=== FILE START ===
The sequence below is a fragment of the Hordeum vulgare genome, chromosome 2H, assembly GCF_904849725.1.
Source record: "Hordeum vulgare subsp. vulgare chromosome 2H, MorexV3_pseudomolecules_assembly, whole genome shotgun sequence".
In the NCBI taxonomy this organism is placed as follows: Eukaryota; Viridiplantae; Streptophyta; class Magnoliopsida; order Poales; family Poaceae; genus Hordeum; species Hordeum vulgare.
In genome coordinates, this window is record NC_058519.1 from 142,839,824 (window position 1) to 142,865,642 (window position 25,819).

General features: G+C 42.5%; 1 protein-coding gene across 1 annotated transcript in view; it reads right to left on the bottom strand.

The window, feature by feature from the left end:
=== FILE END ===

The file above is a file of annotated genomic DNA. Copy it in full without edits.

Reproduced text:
The sequence below is a fragment of the Hordeum vulgare genome, chromosome 2H, assembly GCF_904849725.1.
Source record: "Hordeum vulgare subsp. vulgare chromosome 2H, MorexV3_pseudomolecules_assembly, whole genome shotgun sequence".
In the NCBI taxonomy this organism is placed as follows: Eukaryota; Viridiplantae; Streptophyta; class Magnoliopsida; order Poales; family Poaceae; genus Hordeum; species Hordeum vulgare.
In genome coordinates, this window is record NC_058519.1 from 142,839,824 (window position 1) to 142,865,642 (window position 25,819).

General features: G+C 42.5%; 1 protein-coding gene across 1 annotated transcript in view; it reads right to left on the bottom strand.

The window, feature by feature from the left end: